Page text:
In 1986, in the spring of her freshman year, Pamela M. Conover ’89 expected to move down Dunster Street to Eliot House, where she and her rooming group had been assigned. Instead, she was informed that she would be living in Wigglesworth, only one entryway over from her freshman year room.
Conover and her four future roommates had been thrilled to be placed into Eliot, their first-ranked upperclassmen House.The women had friends who were already in the House, and were attracted to Eliot’s proximity to the Yard and its prime view of the Charles River.
Eliot House, Conover recalled, seemed “as good as it gets.”But that summer, the women learned that Eliot did not have room for them.
Instead, the five sophomores would be moving into Wigglesworth Hall, a freshmen dorm, when they returned to campus in the fall. “We were quite distressed,” said Conover. “It was not the big change we were looking forward to.”
In fall 1986, Conover and her roommates were five of about twenty Winthrop and Eliot sophomores who were sent to live in Wigglesworth.Another two Winthrop sophomores had to live in the Winthrop Master’s Residence with then-Masters James A. and Martha J. Davis.
The 1986-87 academic year saw widespread housing shortages and upheaval due to enrollment miscalculations, renovations in the Quad, and a separate system for transfer students. But despite the inconveniences caused by the housing shortage, alumni said that their unusual housing arrangements in fall 1986 brought them closer together. House life, many alumni said, was even sweeter when they were able to move into their assigned Houses.
CROWDED ON THE RIVER
In the fall of 1986, an unusually low number of undergraduates took time off or chose to live off campus, leading to an atypically low attrition rate.With more students than beds in the river Houses, administrators turned to non-traditional housing options to ease the crunch.
According to Dean of Freshmen Thomas A. Dingman ’67, who was Assistant Dean for the House System at the time, his office chose Wigglesworth, one of the dorms closest to the river Houses, in an effort to minimize the distance between the sophomores and their classmates in the Houses.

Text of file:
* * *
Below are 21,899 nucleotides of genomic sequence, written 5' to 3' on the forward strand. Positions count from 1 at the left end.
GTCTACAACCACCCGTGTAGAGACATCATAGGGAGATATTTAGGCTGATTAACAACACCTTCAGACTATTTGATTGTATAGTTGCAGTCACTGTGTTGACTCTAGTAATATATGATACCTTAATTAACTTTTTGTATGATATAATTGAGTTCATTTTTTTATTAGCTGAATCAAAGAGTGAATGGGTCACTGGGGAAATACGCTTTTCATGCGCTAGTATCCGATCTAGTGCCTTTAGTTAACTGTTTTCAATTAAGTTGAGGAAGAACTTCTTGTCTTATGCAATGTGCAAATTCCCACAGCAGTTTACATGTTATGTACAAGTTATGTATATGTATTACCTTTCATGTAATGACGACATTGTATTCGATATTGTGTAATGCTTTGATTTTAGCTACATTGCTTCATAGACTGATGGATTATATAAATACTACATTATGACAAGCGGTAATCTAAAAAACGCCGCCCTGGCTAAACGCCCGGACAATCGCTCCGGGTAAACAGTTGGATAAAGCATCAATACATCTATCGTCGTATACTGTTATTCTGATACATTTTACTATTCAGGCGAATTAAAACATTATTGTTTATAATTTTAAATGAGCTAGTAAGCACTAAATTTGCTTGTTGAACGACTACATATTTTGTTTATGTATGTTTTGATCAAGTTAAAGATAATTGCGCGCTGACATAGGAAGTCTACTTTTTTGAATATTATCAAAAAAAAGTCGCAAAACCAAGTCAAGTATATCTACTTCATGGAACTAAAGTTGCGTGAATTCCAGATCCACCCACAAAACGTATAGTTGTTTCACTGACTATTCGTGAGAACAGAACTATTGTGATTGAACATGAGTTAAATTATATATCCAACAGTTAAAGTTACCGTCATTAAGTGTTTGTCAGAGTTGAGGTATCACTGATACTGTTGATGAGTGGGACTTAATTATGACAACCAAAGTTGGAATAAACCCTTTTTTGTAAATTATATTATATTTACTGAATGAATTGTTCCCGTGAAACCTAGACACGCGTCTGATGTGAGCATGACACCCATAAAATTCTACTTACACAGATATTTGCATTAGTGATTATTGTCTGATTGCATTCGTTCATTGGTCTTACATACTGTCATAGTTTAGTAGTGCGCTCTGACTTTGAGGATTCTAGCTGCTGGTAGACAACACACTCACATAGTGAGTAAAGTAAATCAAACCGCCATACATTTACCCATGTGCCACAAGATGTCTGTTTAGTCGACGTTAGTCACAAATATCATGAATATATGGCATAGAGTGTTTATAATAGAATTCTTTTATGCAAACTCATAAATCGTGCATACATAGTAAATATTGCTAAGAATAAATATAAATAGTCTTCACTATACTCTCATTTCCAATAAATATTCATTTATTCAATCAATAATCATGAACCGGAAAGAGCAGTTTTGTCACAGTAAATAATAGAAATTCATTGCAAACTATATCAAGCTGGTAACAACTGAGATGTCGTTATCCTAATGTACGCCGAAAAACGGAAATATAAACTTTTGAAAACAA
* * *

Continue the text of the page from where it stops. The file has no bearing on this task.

But some of the students who were unable to move out of the Yard as sophomores were disgruntled at being denied this rite of passage. An outraged Crimson editorial reported that one sophomore was so surprised by his Wigglesworth room assignment that he thought it must have been a joke .The editorial also suggested Harvard’s promise that the residential house system served as a home was “a cruel farce.”
Brooke A. Masters ’89, who covered the housing upheaval for The Crimson, recalled that students were frustrated because they believed that Harvard had broken its promise to provide all upperclassmen with its unique brand of residential housing. “Harvard markets itself as, ‘You’re going to be in the Houses, you’re going to have on-campus housing,’” Masters said.
Even sophomores who were able to move into their new Houses were upset by the housing arrangements.Gillian Darlow ’89, who lived in a cramped triple bedroom in Eliot that fall, recalled being disappointed that Conover’s rooming group, which included several of her close friends, was so far away.“They were completely isolated from us,” Darlow said.
But Darlow said that the space constraints that she and her roommates faced as a result of overcrowding proved to be a blessing in disguise. The crowded conditions, she said, “made us all a lot closer. We were so on top of each other and it made us have to get to know each other.”
NO SPACE IN THE QUAD
In the mid 1980s, Harvard launched a multimillion dollar renovation project to bring the substandard Quad housing up to par.In fall 1986, Cabot’s Eliot Hall was renovated, displacing about fifty Cabot House sophomores to apartments at 29 Garden Street.Additional students in North House, now Pforzheimer, spent the semester living in the Botanic Gardens Apartments at 28 Fernald Drive, while Moors Hall and Holmes Hall underwent construction.